As a potential source, you register through their website.  After signing in, you’ll receive 3 emails a day that match the keyword references on your profile (where you entered your areas of expertise).  If it looks like a good match, you respond and get the ball rolling.  Be sure to reply quickly; these opportunities go fast!

What Results Can You Expect?

While HARO can be a great way to get exposure and land those interviews, don’t expect the offers to come rolling in right away.  It can take a while to get responses. You will have to be persistent and patient in order for things to pay off.  In the past few years since using HARO, roughly 20% of my query responses have resulted in published quotes.  So you'll likely need to go through a good bit of rejection before you finally get an interview or a quote published.

So be sure to check out today, and get started!

Guess my secret weapon isn’t so secret anymore.

Have you been interviewed for web, print, TV, radio, or podcast? Share your links to your media interviews in the comments below

If you want the nitty gritty about how I use HARO to land top-tier media interviews, check out my 90-minute PR webinar for tips on how to share your passions and expertise with a broader audience.

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6 Ways Media Interviews Will Help Your Practice

Media Interviews Grow PracticeAre you hesitant to respond to media interviews? Performance anxiety, lack of training, or placing little value on media interviews as a strategy for practice building may be among your reasons for shying away. You may have heard that interviews don't bring in an immediate influx of new referrals. I have been actively seeking media interviews on a regular basis for the past five years and I've never had a huge increase in new referrals as a result. However, I have seen many long-term benefits of doing media interviews, that have built my practice over time. Here are 6 ways conventional media interviews have helped grow my private-pay practice.

1) Increasing awareness of your practice and services

“If you build it, they will come” doesn’t necessarily apply to opening a private practice. Most private practitioners initially struggle to get clients in the door of their practice because few people are aware of their business. Media interviews increase the exposure of your practice and allow you to get in front of more potential clients. Continued exposure makes it more likely that potential clients will remember your name and will eventually call you if they need help.

2) Opportunity for community service and education

Media interviews provide volunteer opportunities to educate your community, increase awareness about issues that matter to you and to them. In addition to making a living doing something I love, I want to make a difference for as many people as possible and media interviews allow me to make a positive impact for people well beyond the therapy office.

3) Engender public trust and increase credibility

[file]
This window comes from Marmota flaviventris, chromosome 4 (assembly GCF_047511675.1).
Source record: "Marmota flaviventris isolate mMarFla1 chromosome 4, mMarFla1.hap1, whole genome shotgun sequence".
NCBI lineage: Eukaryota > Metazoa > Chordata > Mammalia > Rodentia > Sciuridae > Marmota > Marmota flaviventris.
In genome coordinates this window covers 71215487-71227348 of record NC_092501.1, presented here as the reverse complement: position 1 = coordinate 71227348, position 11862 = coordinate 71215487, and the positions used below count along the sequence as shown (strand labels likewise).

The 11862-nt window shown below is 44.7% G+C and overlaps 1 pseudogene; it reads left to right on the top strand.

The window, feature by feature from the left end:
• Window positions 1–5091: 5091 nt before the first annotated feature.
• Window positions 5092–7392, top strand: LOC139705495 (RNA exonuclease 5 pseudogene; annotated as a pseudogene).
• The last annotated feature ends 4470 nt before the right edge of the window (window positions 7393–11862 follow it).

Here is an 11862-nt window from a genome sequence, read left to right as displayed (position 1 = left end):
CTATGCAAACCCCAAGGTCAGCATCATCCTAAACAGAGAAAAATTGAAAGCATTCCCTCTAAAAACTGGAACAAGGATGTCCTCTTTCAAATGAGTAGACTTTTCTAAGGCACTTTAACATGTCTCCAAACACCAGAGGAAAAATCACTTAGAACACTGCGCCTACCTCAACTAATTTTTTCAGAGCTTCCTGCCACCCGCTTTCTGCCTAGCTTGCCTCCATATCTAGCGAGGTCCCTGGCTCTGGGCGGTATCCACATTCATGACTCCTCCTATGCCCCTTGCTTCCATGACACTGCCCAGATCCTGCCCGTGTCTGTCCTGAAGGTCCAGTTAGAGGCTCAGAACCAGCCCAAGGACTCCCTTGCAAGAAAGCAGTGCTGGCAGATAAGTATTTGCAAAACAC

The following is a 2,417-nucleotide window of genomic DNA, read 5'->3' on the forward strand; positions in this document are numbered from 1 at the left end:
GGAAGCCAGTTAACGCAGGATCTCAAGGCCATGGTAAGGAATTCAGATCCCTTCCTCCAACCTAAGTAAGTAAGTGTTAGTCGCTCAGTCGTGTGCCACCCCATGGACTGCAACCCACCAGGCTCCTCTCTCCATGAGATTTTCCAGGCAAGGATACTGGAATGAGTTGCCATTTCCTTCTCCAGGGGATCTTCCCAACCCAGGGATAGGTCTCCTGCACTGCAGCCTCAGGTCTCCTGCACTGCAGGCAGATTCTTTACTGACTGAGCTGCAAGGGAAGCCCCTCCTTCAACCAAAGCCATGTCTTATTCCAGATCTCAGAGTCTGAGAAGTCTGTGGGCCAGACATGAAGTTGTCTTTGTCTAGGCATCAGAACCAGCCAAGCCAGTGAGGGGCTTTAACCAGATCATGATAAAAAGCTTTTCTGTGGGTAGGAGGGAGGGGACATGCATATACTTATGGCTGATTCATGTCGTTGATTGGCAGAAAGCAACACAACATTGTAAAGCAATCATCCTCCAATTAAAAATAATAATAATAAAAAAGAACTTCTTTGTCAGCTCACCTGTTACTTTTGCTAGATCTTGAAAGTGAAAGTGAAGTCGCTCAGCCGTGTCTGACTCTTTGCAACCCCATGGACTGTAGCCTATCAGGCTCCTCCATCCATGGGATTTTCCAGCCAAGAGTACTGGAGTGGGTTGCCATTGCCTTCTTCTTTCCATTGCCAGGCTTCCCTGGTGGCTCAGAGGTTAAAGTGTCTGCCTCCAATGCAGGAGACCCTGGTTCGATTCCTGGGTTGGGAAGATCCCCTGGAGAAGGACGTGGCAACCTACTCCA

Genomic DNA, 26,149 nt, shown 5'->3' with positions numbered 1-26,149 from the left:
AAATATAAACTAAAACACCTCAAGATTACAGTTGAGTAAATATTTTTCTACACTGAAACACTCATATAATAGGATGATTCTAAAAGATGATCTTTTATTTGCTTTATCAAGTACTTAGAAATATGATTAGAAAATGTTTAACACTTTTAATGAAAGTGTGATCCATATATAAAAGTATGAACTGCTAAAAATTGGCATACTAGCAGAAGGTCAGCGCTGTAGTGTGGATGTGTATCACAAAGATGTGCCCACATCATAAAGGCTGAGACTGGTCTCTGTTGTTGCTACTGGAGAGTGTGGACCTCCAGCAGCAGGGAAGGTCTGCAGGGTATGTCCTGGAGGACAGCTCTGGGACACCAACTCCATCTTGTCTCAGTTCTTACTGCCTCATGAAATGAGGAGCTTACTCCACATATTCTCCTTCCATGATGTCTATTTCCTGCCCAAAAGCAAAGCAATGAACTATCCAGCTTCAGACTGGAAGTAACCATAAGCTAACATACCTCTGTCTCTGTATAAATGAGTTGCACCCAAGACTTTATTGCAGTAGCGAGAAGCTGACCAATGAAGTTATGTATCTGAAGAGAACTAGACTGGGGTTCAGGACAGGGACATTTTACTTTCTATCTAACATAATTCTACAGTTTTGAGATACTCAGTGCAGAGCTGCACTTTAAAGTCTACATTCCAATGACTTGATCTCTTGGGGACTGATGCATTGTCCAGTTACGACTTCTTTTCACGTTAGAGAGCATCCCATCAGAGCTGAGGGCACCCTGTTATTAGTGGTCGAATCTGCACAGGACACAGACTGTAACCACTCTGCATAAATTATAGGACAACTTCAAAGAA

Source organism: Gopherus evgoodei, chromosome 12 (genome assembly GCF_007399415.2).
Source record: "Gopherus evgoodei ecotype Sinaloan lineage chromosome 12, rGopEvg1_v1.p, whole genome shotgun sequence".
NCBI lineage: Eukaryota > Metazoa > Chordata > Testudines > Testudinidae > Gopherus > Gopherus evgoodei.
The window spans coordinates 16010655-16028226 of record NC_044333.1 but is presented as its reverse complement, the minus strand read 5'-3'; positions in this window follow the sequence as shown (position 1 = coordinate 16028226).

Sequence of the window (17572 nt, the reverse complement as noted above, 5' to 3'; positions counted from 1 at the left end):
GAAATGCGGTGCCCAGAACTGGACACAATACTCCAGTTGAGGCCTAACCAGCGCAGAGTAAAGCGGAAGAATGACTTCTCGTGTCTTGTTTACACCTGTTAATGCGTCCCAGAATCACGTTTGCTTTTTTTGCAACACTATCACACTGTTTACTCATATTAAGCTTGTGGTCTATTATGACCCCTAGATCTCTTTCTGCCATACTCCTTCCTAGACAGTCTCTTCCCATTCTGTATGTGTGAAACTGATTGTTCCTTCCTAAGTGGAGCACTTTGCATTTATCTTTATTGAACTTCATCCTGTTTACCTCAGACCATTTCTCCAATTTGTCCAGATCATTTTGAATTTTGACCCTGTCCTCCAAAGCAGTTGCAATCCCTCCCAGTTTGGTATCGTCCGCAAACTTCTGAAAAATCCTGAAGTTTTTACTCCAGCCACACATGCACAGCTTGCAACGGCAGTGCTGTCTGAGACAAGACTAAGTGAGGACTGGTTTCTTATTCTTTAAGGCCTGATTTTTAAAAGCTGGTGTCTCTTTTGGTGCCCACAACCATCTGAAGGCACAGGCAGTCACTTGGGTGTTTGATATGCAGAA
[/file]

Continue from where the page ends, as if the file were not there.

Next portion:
Television stations, radio stations, newspapers, and websites spend a lot of time connecting with their readers and viewers and building their “brand”. When you are featured in the media you get to borrow their credibility and trust as they put you in front of their audience. Regular media appearances have allowed a large number of people to hear my therapeutic philosophy, and get a feel for my approach, and see me as a resource.

4) Helps transition you from provider to "expert"

Regular media appearances help position you us as more than a potential counseling or coaching provider. Interviews allow the general public to view you as an “expert” in your field or specialty area. The role of expert adds value to you and your services and makes it more likely that clients will pay out of pocket for your services.

5) Provides potential multiple income streams

Surprisingly, some media appearances have transitioned into additional income streams. I’ve been invited to be a regular contributor on television or a paid blogger. What could be better for your practice than getting paid to educate the public and create awareness of your practice?

6) Helps provide fresh consistent content for website, blog, and social media

Media interviews help provide new content for your practice website and provides helpful resources to your social media followers. Sharing video of on-camera interviews and links to print or web interviews extend your reach beyond your location driving more traffic to your website. More traffic to your practice website means more clients for you (assuming they like what the see on your website).

So, what are you waiting for? The next time you receive an email from a news or radio producer asking for your expertise, consider saying, "yes!"

10 Ways To Become A Go-To Media Expert In Your Field

10 ways to be the go-to media expert in your fieldWant to tell thousands of people about your practice? Tips to landing regular media interviews.

What do you think of when you think of professional networking? Private practice therapists who I’ve worked with in business consultations usually consider networking to be meeting with other like-minded professionals for lunch or handing out business cards to physicians offices. While those are important ways to make connections that build your therapy practice, there are other ways to get the word to thousands and thousands of people in one shot, instead of just a few folks at a time.  Rarely do therapists think of networking with producers, reporters and journalists.